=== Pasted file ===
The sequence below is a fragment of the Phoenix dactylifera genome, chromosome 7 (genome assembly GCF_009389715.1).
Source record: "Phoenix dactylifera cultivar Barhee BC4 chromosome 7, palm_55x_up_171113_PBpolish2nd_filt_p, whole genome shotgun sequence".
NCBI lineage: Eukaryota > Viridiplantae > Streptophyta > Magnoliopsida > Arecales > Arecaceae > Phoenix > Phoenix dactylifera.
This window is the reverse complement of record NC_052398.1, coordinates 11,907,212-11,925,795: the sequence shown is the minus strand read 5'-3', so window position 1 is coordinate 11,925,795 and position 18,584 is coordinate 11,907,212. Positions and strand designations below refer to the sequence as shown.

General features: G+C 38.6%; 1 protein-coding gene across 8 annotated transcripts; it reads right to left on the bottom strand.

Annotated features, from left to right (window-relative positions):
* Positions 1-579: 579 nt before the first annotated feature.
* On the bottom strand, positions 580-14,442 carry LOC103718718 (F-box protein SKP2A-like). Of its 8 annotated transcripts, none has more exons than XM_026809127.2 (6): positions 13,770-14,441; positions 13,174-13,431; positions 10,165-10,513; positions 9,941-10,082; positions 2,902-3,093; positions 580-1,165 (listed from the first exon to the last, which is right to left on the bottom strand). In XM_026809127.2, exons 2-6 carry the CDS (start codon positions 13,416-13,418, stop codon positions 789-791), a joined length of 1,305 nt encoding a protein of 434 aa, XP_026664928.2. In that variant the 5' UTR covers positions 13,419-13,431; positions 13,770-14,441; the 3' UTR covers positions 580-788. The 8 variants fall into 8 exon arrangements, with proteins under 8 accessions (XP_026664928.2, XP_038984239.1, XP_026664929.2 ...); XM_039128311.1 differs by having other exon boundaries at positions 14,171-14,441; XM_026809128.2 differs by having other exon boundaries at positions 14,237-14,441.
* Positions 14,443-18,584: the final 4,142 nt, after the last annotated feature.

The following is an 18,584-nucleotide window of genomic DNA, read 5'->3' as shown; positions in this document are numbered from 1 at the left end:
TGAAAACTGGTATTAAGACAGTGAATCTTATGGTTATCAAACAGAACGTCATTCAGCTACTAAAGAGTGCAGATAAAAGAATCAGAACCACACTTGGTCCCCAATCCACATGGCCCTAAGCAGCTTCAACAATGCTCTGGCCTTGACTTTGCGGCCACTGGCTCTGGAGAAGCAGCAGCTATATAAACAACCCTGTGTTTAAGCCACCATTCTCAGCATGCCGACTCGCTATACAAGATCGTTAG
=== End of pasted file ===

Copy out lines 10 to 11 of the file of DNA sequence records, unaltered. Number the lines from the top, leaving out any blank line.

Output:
The following is an 18,584-nucleotide window of genomic DNA, read 5'->3' as shown; positions in this document are numbered from 1 at the left end:
TGAAAACTGGTATTAAGACAGTGAATCTTATGGTTATCAAACAGAACGTCATTCAGCTACTAAAGAGTGCAGATAAAAGAATCAGAACCACACTTGGTCCCCAATCCACATGGCCCTAAGCAGCTTCAACAATGCTCTGGCCTTGACTTTGCGGCCACTGGCTCTGGAGAAGCAGCAGCTATATAAACAACCCTGTGTTTAAGCCACCATTCTCAGCATGCCGACTCGCTATACAAGATCGTTAG